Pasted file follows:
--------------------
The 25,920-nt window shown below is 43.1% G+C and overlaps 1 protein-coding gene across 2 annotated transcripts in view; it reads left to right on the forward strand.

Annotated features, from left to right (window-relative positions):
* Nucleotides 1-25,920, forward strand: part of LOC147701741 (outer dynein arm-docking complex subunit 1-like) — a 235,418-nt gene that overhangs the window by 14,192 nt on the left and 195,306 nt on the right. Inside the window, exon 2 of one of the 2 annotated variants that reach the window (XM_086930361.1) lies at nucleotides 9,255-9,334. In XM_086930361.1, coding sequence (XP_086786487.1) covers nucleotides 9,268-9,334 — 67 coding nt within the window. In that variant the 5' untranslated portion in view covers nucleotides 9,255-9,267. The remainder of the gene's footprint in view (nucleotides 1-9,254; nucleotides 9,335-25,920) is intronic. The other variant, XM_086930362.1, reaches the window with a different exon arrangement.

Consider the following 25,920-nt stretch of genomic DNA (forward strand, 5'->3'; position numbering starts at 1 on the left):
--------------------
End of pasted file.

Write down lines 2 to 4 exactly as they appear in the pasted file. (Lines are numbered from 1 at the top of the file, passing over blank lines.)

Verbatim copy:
Annotated features, from left to right (window-relative positions):
* Nucleotides 1-25,920, forward strand: part of LOC147701741 (outer dynein arm-docking complex subunit 1-like) — a 235,418-nt gene that overhangs the window by 14,192 nt on the left and 195,306 nt on the right. Inside the window, exon 2 of one of the 2 annotated variants that reach the window (XM_086930361.1) lies at nucleotides 9,255-9,334. In XM_086930361.1, coding sequence (XP_086786487.1) covers nucleotides 9,268-9,334 — 67 coding nt within the window. In that variant the 5' untranslated portion in view covers nucleotides 9,255-9,267. The remainder of the gene's footprint in view (nucleotides 1-9,254; nucleotides 9,335-25,920) is intronic. The other variant, XM_086930362.1, reaches the window with a different exon arrangement.

Consider the following 25,920-nt stretch of genomic DNA (forward strand, 5'->3'; position numbering starts at 1 on the left):